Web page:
African view: Obama snubs Nigeria?

US President Barack Obama (left) and Nigerian President Umaru Yar'Adua (right)

Barack Obama is not stopping over in Nigeria to meet Umaru Yar’Adua in July

In our series of weekly viewpoints from African journalists, Sola Odunfa considers US President Barack Obama’s forthcoming visit to Ghana in a letter from Lagos:

Last weekend a recently retired senior Nigerian diplomat sat virtually alone at a bar in his club contemplating rather than drinking the glass of soda water on the coffee table before him.

After watching him for some time I approached to cheer him up.

 We would persuade the White House that a touchdown in Nigeria would serve our mutual interests 
Retired diplomat

He was not interested in any subject but the impending one-day visit of Africa’s own president of the United States to the continent.

“This cannot happen,” he said.

“What cannot happen?” I asked. “This is not the first time the most powerful man in the world would be visiting the continent of the dark man.”

“Sola,” he answered with a dry smile. “In my time in the foreign service, all of us in our missions in Europe and America would have been mobilised to ensure that President Obama would make at least an airport stop-over in Nigeria next door.

“We would persuade the White House that a touchdown in Nigeria would serve our mutual interests.”

‘Giant of Africa’

As the discussion or, more appropriately, the lecture went on, I found that the former career diplomat’s discomfiture was caused, not by the apparent snub of “the Giant of Africa”, as Nigerians love to describe their country, but by what he concluded was the death of Nigeria’s foreign service.

As far as my respected friend was concerned the government had declared the foreign service redundant.


Nigerian peacekeepers in Sierra Leone

Nigeria has intervened in regional conflicts in Sierra Leone and Liberia

“That cannot be the case,” I said. “Remember that Foreign Minister Ojo Madueke declared long ago that Nigeria’s foreign policy was ‘Citizens’ Diplomacy'”

That is, the government would do whatever was necessary to protect Nigerians everywhere in the world, including applying tit-for-tat actions when a Nigerian was maltreated abroad.

“That was a hollow statement meant for newspaper readers,” the diplomat replied.

In fact, he said, Nigeria began practising citizens’ diplomacy under military rule: Lawyers were recruited into the foreign service, trained in diplomacy and posted to key missions abroad to advise Nigerians.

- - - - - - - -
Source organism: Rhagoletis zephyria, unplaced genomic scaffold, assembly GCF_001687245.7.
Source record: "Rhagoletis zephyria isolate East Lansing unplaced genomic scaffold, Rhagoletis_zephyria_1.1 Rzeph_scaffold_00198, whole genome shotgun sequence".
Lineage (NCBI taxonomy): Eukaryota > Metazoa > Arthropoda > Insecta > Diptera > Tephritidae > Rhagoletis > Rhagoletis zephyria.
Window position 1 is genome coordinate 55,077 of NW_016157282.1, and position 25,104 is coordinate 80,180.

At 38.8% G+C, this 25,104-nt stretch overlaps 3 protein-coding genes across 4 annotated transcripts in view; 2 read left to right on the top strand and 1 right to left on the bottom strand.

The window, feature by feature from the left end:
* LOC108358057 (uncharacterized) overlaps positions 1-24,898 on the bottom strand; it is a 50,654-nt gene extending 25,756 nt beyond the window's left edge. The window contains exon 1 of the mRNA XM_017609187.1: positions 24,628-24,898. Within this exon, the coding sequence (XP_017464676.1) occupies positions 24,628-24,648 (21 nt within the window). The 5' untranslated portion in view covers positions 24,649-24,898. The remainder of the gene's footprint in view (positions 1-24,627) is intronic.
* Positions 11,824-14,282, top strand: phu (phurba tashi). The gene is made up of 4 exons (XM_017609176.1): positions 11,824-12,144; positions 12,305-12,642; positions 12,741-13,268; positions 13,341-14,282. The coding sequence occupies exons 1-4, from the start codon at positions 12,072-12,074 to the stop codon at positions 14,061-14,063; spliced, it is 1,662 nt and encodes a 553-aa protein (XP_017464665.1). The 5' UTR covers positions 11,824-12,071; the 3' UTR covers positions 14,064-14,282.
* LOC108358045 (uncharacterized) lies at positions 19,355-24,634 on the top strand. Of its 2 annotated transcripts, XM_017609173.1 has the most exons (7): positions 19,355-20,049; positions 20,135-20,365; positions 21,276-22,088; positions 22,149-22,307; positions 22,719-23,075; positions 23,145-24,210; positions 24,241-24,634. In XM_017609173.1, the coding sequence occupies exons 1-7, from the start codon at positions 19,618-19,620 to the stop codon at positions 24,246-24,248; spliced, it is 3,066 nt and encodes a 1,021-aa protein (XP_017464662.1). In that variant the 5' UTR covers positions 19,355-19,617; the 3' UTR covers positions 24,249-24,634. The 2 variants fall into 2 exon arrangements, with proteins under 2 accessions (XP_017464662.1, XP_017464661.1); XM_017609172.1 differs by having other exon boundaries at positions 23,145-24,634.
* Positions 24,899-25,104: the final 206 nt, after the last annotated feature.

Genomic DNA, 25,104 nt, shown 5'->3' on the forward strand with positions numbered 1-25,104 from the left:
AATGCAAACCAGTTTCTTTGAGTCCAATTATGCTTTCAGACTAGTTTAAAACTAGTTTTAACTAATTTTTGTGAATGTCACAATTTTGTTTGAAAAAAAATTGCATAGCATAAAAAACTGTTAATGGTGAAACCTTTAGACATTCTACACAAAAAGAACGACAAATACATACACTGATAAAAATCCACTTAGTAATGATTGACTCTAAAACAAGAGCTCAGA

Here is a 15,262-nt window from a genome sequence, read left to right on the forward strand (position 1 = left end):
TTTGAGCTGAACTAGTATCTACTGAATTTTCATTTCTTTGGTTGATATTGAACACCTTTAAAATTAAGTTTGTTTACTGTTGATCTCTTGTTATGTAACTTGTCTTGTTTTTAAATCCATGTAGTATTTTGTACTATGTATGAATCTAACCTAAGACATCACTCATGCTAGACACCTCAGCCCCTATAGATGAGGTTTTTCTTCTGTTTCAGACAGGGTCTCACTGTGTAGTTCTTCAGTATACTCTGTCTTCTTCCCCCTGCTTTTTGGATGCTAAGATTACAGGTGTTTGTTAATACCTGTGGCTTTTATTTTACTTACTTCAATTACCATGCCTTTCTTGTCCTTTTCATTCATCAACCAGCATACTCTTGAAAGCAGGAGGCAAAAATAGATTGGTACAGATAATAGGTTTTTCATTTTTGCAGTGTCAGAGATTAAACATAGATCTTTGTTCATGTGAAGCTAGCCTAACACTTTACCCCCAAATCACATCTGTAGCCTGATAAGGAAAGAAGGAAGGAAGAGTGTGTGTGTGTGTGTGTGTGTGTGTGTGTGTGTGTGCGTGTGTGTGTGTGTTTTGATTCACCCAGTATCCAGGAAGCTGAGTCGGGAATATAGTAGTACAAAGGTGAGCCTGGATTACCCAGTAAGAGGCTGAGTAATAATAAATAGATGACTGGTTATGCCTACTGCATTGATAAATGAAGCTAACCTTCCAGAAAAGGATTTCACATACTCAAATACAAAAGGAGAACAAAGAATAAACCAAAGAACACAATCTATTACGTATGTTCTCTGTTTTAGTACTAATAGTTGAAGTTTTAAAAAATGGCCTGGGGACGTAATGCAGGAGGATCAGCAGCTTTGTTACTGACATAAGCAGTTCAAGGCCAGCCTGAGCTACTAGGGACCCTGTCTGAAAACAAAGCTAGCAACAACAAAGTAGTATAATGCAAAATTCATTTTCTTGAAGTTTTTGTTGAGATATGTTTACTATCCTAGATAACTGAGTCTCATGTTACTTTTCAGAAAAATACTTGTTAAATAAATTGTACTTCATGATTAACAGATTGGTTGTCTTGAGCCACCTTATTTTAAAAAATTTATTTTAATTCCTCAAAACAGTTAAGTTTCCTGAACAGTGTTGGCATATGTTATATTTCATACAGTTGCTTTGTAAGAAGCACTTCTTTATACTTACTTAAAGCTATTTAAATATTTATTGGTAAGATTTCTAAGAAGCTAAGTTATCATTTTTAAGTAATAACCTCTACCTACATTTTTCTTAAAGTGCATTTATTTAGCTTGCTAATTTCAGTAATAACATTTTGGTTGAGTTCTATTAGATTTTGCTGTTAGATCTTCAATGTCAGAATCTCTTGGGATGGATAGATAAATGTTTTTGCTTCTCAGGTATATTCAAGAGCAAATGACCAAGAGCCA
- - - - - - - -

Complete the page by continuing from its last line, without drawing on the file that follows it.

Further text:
When necessary those lawyers attended court hearings to keep a watching brief for Nigerians.

In time, according to him, every government knew that if they maltreated innocent Nigerians in their country, their own citizens in Nigeria would not be left untouched.

Also, he said Nigeria became active in the international institutions set up to formulate a global immigrant policy, given the large numbers of Nigerians in Europe and America.


Former Nigerian President Olusegun Obasanjo

Olusegun Obasanjo threw his weight around when he was president

Nigeria’s clout as “Big Brother” was well established in Africa, especially in the western sub-region, so, no serious international discussion on Africa would be held without the participation of Nigeria.

“What has brought about the change,” I asked.

He did not mince words:

• Perceived systemic corruption has led to distrust in important circles

• The economic downturn has meant that the government can no longer back its diplomacy with funds

• Lastly President Umaru Yar’Adua, unlike former President Olusegun Obasanjo, has not been seen to demonstrate any serious interest in matters beyond Nigeria’s shores.

It is not only President Obama who is perceived by Nigerians to have snubbed their country, even small African nations now behave with little consideration for what the reaction of Nigeria might be.